This Court is convinced that plaintiff has presented sufficient evidence that she is likely to succeed on her discrimination claims under the ADA and Section 504 because she did not receive an unfair competitive advantage on account of her accommodations under the IDEA.
     She has worked tremendously hard throughout her four years at Moorestown High in order to distinguish herself as the valedictorian, in spite of her disability. The student handbook memorialized the policy that was in effect for her entire tenure at the school: that the student with the highest seventh semester weighted G.P.A. would be named the sole valedictorian. Defendants now seek to diminish her award by naming another, non-disabled valedictorian, pursuant to a policy that is to take effect after plaintiff has already completed seven semesters. I agree with the Commissioner's decision in Shankar--any new valedictorian policy can not be applied retroactively to plaintiff. Id. at 1995.
Link to KeyCite NotesIn this case, it is undisputed that plaintiff persevered through the hardship of her disability to not only graduate, but to graduate first in her class. Instead of taking pride in her fine example, defendants seek to strip plaintiff of the distinction of sole valedictorian. Superintendent Kadri has made no secret of the fact that he believes plaintiff should not be the only valedictorian because she was granted accommodations on account of her disability. This was the message he sent to the senior class in February 2003, when he addressed his concerns to them about the inequality of the current valedictorian policy. If the Board were to name another valedictorian along with plaintiff, it would be sending the message loud and clear: "we have two valedictorians this year--a disabled one, and a non-disabled one." This would diminish the award which plaintiff has worked so hard to attain. Instead of honoring her as the student who earned the highest grades in her class in spite of her disability, the Board would be demeaning her by insinuating that her grades are not as meaningful because she rightfully received accommodations on account of her disability.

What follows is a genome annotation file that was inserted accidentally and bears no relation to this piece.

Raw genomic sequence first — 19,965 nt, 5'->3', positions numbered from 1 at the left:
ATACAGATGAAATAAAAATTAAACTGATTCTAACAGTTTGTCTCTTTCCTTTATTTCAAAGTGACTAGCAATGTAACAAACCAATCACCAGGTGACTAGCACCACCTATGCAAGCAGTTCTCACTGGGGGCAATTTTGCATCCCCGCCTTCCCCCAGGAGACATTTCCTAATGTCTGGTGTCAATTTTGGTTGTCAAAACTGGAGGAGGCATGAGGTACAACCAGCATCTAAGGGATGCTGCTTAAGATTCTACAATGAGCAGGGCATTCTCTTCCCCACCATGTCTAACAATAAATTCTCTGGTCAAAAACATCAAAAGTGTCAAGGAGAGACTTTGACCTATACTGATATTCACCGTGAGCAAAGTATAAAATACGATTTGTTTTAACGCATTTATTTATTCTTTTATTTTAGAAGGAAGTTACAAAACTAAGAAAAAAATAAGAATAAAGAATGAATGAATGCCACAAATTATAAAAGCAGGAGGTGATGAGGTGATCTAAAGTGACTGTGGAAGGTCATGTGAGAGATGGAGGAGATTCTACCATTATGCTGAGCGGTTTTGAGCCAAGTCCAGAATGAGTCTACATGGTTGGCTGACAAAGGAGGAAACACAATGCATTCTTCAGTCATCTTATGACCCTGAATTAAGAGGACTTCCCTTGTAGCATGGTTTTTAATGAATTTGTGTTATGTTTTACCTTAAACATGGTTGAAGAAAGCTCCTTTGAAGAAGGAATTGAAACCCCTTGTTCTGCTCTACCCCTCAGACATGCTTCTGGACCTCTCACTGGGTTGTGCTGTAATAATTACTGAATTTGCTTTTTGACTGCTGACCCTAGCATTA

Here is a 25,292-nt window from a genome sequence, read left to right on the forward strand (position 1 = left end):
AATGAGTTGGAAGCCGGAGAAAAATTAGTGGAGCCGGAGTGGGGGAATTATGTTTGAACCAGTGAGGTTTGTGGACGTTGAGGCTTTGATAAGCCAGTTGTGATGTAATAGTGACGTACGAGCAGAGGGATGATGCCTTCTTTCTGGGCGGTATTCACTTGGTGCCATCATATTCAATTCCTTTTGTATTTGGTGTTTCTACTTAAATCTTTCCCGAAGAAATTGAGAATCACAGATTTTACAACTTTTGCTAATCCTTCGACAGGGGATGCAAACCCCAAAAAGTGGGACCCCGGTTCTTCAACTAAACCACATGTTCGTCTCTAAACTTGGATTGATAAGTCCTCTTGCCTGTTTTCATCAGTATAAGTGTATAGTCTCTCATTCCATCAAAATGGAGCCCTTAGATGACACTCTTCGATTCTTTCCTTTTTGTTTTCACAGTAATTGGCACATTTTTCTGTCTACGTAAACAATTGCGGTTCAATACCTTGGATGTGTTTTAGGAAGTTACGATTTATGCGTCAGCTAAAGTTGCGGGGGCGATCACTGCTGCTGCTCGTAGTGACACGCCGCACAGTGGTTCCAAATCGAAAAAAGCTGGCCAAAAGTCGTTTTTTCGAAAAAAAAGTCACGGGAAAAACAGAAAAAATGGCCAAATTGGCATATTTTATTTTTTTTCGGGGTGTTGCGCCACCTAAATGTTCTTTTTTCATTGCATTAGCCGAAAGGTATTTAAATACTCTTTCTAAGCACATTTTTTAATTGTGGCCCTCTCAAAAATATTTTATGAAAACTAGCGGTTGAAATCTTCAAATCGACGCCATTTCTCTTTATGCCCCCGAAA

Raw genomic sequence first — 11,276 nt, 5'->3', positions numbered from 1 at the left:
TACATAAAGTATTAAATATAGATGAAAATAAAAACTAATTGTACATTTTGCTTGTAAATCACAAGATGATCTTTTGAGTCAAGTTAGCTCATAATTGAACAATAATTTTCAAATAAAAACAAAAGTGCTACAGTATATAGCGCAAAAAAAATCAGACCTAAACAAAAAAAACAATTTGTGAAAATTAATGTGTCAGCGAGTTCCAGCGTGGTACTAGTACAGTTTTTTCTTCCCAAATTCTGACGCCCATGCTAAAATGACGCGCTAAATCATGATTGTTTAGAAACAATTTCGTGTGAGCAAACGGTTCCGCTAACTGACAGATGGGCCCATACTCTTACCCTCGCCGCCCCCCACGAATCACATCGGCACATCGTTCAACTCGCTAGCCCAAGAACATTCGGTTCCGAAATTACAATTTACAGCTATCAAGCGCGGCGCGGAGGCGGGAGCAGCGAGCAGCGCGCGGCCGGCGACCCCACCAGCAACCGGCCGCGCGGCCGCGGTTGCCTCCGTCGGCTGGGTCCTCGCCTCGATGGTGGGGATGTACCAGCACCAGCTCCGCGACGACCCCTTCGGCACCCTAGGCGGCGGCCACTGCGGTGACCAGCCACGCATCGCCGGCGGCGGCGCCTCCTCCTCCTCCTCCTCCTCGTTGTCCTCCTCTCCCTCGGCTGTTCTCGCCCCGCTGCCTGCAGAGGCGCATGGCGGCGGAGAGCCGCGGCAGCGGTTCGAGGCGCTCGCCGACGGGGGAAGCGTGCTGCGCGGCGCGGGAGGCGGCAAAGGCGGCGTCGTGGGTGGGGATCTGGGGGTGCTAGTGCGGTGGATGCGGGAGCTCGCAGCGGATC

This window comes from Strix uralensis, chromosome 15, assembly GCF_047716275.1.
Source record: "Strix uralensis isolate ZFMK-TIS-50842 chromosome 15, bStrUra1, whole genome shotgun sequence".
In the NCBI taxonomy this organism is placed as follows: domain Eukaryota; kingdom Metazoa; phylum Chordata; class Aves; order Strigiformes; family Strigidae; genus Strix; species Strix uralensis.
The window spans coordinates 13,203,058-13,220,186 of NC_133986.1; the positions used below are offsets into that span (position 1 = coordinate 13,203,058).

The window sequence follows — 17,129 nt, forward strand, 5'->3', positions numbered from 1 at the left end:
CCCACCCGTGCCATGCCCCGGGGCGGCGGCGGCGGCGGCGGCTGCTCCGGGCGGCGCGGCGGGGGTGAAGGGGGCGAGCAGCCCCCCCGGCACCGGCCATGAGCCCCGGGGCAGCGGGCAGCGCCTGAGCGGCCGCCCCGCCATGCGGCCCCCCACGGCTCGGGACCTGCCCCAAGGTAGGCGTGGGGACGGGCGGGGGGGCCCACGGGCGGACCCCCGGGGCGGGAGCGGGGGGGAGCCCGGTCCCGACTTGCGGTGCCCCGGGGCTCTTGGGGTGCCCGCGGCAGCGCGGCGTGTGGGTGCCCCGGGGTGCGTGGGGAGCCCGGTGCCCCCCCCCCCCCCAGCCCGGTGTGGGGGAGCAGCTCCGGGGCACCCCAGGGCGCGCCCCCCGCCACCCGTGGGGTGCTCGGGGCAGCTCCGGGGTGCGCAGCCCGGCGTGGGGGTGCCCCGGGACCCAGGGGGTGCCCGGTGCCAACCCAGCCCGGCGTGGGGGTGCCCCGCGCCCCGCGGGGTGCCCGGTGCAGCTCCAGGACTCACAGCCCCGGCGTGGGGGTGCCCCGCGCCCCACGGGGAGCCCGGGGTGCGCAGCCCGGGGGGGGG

If plaintiff were forced to accept her award along with a non-disabled student, the stigma would likely be unshakable. She would doubt her own accomplishments, and question the significance of being the "disabled valedictorian."
     As to the nature of his harm, Mirkin states "it is my position that, even accepting that Ms. Hornstine was disabled in some way, and therefore, entitled to the benefits she received, there is no legal basis upon which I should be excluded from enjoying the benefits that I have achieved without any special privileges or benefits being conferred upon me." Certification of Mirkin in Support of Notice of Motion to Intervene at ¶ 17. Mirkin’s argument simply does not carry the day. Mirkin’s premise that plaintiff has received "special privileges or benefits" reflects a misunderstanding of the IDEA, and the accommodations plaintiff was entitled to receive pursuant to the Board-approved IEP. Furthermore, as pointed out by plaintiff's counsel at oral argument, plaintiff's in-school classmates receive benefits she cannot enjoy: plaintiff cannot participate in class discussions and share in the ideas of her classmates and teachers, she does not get the benefit of cooperative learning, and receives only half the teaching hours that regularly-schooled students enjoy.
     The IDEA mandates that all students receive a free and appropriate public education. In this connection, defendants afforded plaintiff this right through her IEP. Plaintiff's IEP was constructed, ratified, and implemented by defendants. Defendants belatedly seek to characterize plaintiff's remarkable academic success as less than it is because of her IEP. Permitting defendants to diminish plaintiff's accomplishments by awarding multiple valedictorian and salutatorian awards will not be in the public interest.
     Without the imposition of temporary restraints, defendants would be discriminating against plaintiff because of her disability. Such conduct should not and cannot be tolerated by society. "New Jersey 'prides itself on judging each individual by his or her merits' and on being 'in the vanguard in the fight to eradicate the cancer of unlawful discrimination of all types from our society.' "
     In summary, it appears that Superintendent Kadri and the Board initially attempted to appease the interests of some parents and students in the school community by reviewing plaintiff's academic history to confirm that she had fairly earned the valedictorian award. In so doing, however, defendants adopted the assumption that somehow plaintiff's disability and accommodations have given her an academic advantage over other students. They have lost sight of the fact that plaintiff, unlike her peers, suffers from a debilitating medical condition, which has never been disputed by the Board, and that her accommodations were aimed at putting her on
a level playing field with her healthy classmates.  Defendants should revel in the success of their IDEA program and the academic star it has produced; instead they seek to diminish the honor that she has rightly earned.
     I want to make clear that the evidence in this case has shown that Ms. Hornstine earned her distinction as the top student in her class in spite of, not because of, her disability.